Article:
Malachi 2:3 There are four separate rebukes: (l) curse your offspring; (2) spread refuse in your face; (3) spread refuse on your sacrifices; and (4) take you away (i.e., dung pile). Dung made all things unclean!
▣ “offspring” This is literally “seed” (BDB 282, cf. Deuteronomy 28:18). This can refer to
1. children (cf. NKJV)
2. descendants (TEV, NIV)
3. the harvest (Peshitta, KJV)
4. the Vulgate, NJB, NEB and REB change one vowel in the phrase which makes it read “cut off your arm” (a metaphor for “powerlessness). They were personally cut off from ministry because they were not physically whole.
5. it could also mean “arm” in the sense of “shoulder,” referring to the priests' food being cut off (cf. Deuteronomy 18:3).
▣ “refuse” The refuse or offal (BDB 831) can refer to
1. the contents of the stomach
2. parts left from cutting up the animal for sacrifice
3. dung (cf. Jeremiah 8:2; Jeremiah 9:22; Zechariah 3:3-4)
This term is used often (cf. Exodus 29:14; Leviticus 4:11; Leviticus 8:17; Leviticus 16:27; Numbers 19:5). Refuse was considered unclean and had to be burned outside the camp of Israel during the wilderness wandering period.
This trilateral root has several different meanings (BDB 831-832):
1. to spread, spread out
2. make distinct, declare
3. to issue an exact statement
4. pierce, sting
5. contents of stomach
6. horse, steed
Remember context, context, context determines meaning, not later Masoretic pointing systems!
The refuse of the sacrificial animals was to be removed from the camp and burned (cf. Exodus 29:14; Leviticus 4:11-12). The priests and their offerings were considered to be in the same category and were themselves to be smeared with refuse and removed from the camp and destroyed (cf. Nahum 3:6).
NASB“and be taken away with it” NKJV“and one will take you away with it” NRSV“and I will put you out of my presence” TEV“and you will be taken out to the dung heap” NJB“and sweep you away with it” LXX“and I will carry you away at the same time” REB“and I shall banish you from my presence” JPSOA“and you shall be carried out to it [heap]”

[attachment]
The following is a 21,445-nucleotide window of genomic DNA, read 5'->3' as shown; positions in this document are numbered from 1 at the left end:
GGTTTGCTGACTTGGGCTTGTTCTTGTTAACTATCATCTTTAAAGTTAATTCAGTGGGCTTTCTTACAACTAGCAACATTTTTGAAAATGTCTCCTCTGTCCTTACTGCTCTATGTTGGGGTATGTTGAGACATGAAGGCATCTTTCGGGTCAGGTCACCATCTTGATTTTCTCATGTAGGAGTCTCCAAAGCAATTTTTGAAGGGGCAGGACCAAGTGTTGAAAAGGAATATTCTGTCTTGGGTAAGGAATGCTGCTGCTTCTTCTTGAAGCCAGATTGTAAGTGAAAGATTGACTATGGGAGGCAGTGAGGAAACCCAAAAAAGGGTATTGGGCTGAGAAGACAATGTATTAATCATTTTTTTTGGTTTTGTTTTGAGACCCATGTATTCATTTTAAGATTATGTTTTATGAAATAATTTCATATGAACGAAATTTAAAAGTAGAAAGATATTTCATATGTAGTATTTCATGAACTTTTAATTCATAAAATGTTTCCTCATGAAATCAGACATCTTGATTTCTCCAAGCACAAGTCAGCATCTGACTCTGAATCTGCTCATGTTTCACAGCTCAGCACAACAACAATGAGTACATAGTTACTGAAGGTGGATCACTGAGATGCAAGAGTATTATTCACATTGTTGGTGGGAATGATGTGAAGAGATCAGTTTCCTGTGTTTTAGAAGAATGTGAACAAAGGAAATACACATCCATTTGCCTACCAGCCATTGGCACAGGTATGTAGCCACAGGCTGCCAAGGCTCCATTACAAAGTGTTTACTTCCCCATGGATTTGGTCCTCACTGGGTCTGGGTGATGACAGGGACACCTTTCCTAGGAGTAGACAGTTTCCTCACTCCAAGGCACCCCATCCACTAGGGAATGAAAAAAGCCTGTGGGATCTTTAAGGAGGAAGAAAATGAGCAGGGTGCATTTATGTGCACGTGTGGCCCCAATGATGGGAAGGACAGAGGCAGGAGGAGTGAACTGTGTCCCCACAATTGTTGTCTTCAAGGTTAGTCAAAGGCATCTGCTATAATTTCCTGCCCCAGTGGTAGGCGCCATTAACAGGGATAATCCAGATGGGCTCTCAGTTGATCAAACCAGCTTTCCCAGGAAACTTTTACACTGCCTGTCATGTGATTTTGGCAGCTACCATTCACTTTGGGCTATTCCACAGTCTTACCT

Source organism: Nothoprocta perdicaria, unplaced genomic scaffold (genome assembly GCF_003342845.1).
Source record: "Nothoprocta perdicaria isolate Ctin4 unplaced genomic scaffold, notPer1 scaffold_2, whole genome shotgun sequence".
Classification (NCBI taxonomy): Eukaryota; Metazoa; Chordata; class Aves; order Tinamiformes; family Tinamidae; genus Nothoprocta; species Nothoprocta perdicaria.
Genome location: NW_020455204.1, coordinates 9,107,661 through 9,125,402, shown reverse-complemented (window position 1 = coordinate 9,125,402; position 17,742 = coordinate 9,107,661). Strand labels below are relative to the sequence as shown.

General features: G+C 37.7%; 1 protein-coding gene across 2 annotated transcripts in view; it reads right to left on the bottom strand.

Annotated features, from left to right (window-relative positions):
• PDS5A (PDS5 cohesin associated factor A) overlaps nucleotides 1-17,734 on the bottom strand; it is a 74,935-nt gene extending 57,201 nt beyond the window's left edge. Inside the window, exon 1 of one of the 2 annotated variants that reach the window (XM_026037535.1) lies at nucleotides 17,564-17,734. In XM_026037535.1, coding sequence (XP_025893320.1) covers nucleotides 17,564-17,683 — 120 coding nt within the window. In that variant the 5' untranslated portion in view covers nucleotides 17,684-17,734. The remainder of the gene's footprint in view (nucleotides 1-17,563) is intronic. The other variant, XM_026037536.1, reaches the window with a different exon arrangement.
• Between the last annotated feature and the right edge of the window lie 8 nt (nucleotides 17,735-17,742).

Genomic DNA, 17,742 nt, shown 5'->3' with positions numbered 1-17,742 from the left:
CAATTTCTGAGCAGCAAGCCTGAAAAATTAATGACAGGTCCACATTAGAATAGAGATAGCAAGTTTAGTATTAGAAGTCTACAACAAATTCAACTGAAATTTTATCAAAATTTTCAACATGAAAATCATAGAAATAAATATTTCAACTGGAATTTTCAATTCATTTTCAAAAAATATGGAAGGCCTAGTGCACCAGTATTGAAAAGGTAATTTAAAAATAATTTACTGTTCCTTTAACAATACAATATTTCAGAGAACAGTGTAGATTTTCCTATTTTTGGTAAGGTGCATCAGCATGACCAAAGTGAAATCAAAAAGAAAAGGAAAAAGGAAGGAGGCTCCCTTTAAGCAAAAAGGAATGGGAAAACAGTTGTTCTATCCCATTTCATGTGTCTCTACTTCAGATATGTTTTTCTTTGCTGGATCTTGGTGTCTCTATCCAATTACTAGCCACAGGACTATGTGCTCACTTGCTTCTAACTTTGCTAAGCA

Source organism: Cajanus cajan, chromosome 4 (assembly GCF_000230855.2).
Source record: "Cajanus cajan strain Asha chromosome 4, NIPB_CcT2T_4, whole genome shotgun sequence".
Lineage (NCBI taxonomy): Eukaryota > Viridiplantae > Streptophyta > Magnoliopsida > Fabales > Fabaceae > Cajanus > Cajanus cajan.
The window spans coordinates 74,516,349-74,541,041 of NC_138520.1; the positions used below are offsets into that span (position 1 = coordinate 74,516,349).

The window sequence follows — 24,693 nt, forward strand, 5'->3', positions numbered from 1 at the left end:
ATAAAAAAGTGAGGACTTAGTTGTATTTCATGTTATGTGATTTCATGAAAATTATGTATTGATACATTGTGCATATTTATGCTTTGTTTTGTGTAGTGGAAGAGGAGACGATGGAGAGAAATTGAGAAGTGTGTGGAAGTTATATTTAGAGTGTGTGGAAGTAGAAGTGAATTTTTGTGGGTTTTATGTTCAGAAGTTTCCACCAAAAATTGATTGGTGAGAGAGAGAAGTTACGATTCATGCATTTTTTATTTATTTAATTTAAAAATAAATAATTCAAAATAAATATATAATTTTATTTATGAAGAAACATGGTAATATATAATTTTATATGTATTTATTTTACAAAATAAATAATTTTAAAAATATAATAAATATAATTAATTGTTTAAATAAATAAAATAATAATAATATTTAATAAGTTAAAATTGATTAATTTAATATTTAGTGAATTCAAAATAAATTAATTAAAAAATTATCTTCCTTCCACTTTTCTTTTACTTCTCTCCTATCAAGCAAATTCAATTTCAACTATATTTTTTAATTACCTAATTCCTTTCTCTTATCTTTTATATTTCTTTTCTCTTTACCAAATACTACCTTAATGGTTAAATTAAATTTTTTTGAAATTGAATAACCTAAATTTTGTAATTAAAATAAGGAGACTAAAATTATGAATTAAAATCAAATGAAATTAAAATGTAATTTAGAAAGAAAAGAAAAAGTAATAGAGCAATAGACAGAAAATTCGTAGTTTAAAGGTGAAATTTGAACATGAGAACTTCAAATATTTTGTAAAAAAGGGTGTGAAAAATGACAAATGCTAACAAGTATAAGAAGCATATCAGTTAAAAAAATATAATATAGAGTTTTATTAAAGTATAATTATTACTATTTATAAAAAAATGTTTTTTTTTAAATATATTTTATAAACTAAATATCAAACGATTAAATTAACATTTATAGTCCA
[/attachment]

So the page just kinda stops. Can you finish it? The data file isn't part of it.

The MT has “and one will take you to it.” Obviously several English translations have made emendations. Contact with animal refuse made one unclean and thereby they could not come to a holy, sacred place (i.e., tabernacle). These covenant violating priests could not officiate or even attend worship events!
Malachi 2:4 The JB, REB, and NEB make this verse negative by changing a Hebrew vowel. However, LXX, Peshitta, NASB, NKJV, NRSV, TEV, JPSOA all translate it in a positive way. God intended His covenant with Levi, Aaron and their seed to continue (cf. Numbers 25:11-13).
▣ “covenant” See Special Topic: Covenant.
Malachi 2:5-7 Malachi 2:5-7 describes how a true priest should act. He should follow the example of Levi (cf. Deuteronomy 33:8-11):
1. revere God
2. speak the truth
3. walk with God
4. teach knowledge
5. be a true messenger of the Lord
Malachi 2:5 “life and peace” These were what the Mosaic covenant was meant to give (cf. Deuteronomy 28:0). YHWH wanted to bless Israel so that the nations would be attracted and come to know and worship Him. But this is not what occurred because of Israel's disobedience (cf. Ezekiel 36:22-38).
▣ “reverence. . .revered” There are three related terms in this verse:
1. “an object of reverence,” BDB 432
2. “he revered Me,” BDB 431, KB 432, Qal IMPERFECT, often translated “feared” (cf. NKJV)
3. “stood in awe of My name,” BDB 369, KB 365, Niphal PERFECT
A proper attitude toward God is crucial. Our religious actions are judged by our motives! God looks at the heart first, then the covenant obedience becomes significant. It is always heart, then life, then perseverance!
Malachi 2:8 “You have turned aside” The VERB implies a settled condition (BDB 693, KB 747, Qal PERFECT). All of the Hebrew terms for sin reflect a deviation from the standard, which is God Himself. The term “righteousness” means a “measuring reed.” See Special Topic at Joel 2:23.
▣ “from the way” This is a pivotal concept in our understanding of God's will for our lives. God desires for us to follow Him in lifestyle ways. That is why in the OT “the way” (BDB 202) was a metaphor for godly living (cf. Malachi 2:6; Exodus 32:8; Deuteronomy 9:12, Deuteronomy 9:16).
The same term, “the way,” is used in the book of Acts as the earliest title for the Church (cf. Acts 9:1; Acts 18:25-26; Acts 19:9, Acts 19:23; Acts 22:4; Acts 24:15, Acts 24:22).
▣ “you have caused many to stumble” Their basic problem was not only faulty living, but faulty teaching (cf. Matthew 15:14; Matthew 18:5-6; Luke 6:39) and showing partiality (cf. Malachi 2:9). Godly priests turned people to God (cf. Malachi 2:6); godless priests turned them away! They also brought down the spiritual influence of all other priests.